Social markets, just like their financial counterparts, are driven by sentiment and the interactions of many. What’s being said about you now – right now – on Twitter, Facebook et al represents your likeability in real time. Some days you’ll trend up – meaning people generally feel good about you. At other times, the mass of opinion will be negative, impartial or absent. Same for your competitors. A spike in your Likes does not automatically correspond to a surge in your brand equity. Equally, a hail of comments is not necessarily a condemnation or an endorsement. It is a reaction. Understanding the sentiments behind these shifts in collective mood, quantifying them and responding to them is important – and yet what you’re seeing through your analytics feeds is often just momentary. They can mean as little as instant celebrity. Your brand is the subject of a meme – and then it’s not. The risk of reading too much into the numbers is that you essentially treat social media as polling booths for your brand strategy, …

The business of cloning

There has been a carbon copy approach to business for some time, and business schools are  at least partly to blame. Management is now a taught vocation. OK – we all have to learn, but the problem is that everyone’s taught the same things and taught to work in the same ways. Same ideas. Same principles. Same rules. As Dr Dan Herman observes, “All  those managers who are supposed to compete with one another … are using the same data; they conduct the same focus groups and the same surveys, analyse the data with the same tools, and use the same concepts and approaches in order to create distinctive products and brands. The result? … [they] achieve the same results, simply because they think the same way. In other words, they are MBA clones.” Today, we teach process rather than the ability to process information. We form models rather than opinions. We rely on frameworks rather than asking people to extrapolate by drawing on experience. In this context, differentiation is a risk. Too many managers, …

Credentials as comfort food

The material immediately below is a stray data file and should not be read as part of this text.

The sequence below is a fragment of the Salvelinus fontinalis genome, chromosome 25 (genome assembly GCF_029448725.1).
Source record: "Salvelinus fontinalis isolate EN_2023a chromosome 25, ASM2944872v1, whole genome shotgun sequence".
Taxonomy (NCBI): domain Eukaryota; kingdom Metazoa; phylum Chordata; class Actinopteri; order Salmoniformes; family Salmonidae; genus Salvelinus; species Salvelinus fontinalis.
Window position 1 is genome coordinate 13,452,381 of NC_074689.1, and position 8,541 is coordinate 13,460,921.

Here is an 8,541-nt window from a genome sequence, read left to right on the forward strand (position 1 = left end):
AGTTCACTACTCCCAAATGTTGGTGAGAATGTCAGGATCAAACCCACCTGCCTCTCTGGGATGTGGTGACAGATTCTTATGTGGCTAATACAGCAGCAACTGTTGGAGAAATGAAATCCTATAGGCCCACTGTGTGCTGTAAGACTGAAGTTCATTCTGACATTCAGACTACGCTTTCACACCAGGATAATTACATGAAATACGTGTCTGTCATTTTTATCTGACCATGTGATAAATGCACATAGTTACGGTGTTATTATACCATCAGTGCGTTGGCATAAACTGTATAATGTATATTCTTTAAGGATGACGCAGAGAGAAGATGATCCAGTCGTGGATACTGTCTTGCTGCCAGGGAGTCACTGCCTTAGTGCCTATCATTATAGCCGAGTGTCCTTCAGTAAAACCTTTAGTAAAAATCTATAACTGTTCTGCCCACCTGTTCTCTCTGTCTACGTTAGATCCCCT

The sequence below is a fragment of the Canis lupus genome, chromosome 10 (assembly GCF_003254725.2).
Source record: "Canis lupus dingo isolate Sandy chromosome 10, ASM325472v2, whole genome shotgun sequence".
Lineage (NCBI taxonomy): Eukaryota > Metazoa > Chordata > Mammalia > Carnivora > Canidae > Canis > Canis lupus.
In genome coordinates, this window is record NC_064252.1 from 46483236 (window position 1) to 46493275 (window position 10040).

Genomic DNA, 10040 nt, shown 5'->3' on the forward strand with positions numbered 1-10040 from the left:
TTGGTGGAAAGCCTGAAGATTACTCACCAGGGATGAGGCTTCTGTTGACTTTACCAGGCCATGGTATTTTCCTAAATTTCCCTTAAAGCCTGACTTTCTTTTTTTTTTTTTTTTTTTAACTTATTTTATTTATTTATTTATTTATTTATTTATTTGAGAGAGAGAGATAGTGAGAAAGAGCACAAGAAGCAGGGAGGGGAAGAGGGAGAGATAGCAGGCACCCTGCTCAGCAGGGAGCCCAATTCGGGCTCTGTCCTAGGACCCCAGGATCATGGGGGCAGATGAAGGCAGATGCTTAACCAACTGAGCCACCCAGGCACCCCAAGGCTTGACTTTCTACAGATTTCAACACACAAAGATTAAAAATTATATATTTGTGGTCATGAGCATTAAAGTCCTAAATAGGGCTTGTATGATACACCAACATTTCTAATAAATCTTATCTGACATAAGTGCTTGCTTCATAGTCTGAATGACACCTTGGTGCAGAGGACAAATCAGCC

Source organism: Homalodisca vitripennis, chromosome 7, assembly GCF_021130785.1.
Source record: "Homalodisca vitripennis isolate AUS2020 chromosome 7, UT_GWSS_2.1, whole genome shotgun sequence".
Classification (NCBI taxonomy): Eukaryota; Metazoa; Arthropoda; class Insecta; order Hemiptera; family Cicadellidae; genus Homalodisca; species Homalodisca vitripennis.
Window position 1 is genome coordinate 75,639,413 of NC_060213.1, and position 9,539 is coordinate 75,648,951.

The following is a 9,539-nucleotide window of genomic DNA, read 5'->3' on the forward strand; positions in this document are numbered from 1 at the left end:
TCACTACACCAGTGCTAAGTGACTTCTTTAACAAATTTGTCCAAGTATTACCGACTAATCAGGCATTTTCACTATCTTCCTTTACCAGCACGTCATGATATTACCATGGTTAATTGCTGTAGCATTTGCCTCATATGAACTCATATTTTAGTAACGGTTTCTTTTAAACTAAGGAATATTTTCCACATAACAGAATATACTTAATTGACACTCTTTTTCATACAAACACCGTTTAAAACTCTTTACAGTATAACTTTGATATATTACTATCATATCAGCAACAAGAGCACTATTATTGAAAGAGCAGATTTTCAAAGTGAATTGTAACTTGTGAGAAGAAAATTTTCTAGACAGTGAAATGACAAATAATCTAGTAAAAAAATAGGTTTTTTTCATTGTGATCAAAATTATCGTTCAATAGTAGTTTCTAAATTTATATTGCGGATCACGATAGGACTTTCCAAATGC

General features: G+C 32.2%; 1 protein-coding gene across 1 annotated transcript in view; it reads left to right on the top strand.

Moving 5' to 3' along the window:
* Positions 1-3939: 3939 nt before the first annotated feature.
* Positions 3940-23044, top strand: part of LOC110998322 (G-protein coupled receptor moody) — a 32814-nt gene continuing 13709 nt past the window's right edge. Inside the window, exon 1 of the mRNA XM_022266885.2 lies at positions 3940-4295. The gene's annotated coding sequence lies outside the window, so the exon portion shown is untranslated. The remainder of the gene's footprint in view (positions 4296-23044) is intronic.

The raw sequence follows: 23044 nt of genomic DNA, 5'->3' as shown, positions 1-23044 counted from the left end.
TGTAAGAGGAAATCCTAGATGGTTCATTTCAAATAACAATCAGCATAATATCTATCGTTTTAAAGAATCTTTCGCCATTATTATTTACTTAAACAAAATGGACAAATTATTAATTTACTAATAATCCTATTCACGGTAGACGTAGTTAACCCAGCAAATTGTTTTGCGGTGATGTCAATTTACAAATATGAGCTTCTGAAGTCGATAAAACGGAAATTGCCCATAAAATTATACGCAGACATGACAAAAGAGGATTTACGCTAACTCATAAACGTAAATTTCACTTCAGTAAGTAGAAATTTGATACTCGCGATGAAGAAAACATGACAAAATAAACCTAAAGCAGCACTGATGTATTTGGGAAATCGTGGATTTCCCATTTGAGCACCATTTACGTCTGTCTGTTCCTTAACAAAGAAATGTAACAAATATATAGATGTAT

How does the fact that I’m travelling on the world’s biggest airline change my travelling experience? Or the world’s biggest cruise liner? How does the fact that I’m working with the world’s biggest professional services firm change what I get from the lawyer, accountant, engineer etc assigned to me? What more do I get from buying a bottle from the world’s biggest winemaker? Or a toy from the world’s biggest department store? It makes no difference. And yet brands love to emphasise their size or the number of countries they operate in or the projects that they’ve been involved in. They think it provides reassurance. They think it gives them a storyline. It doesn’t. It gives them big numbers but in most cases, it says nothing at all. Credentials in my view are much over-used and much over-rated. They don’t add to the excitement that consumers feel. And, given the complexity of most corporate structures, it could be argued that they often don’t ameliorate the risk of dealing with many entities. Credentials might feel important …

Highs and lows: the new value equation in the social economy?

The dynamics of customer service are shifting. Not so long enough, the ultimate goal was to deliver customers “high tech, high touch” – a highly digital experience that was nevertheless comforting and personalised. Increasingly that framework is becoming a paradox I believe as brands sort new economic models for dealing with cross-channel customers. The current trend of sift online, buy offline is unsustainable in so many circumstances. High tech is jeopardising the economics of high touch. It encourages customers to price hunt, and then to bargain down prices in a physical environment using what they’ve found online as a cost index. The implied “plus” between high tech and high touch doesn’t work. So I think we’re going to increasingly see it change to “or”. And with that shift will come more delineated choices for consumers. Brands will seek to attract customers by experience or by engagement. In fact, the separation of those two thoughts – engagement (focused on cost conscious availability) and experience (focused on one-on-one immediacy) is interesting because it suggests that rather than …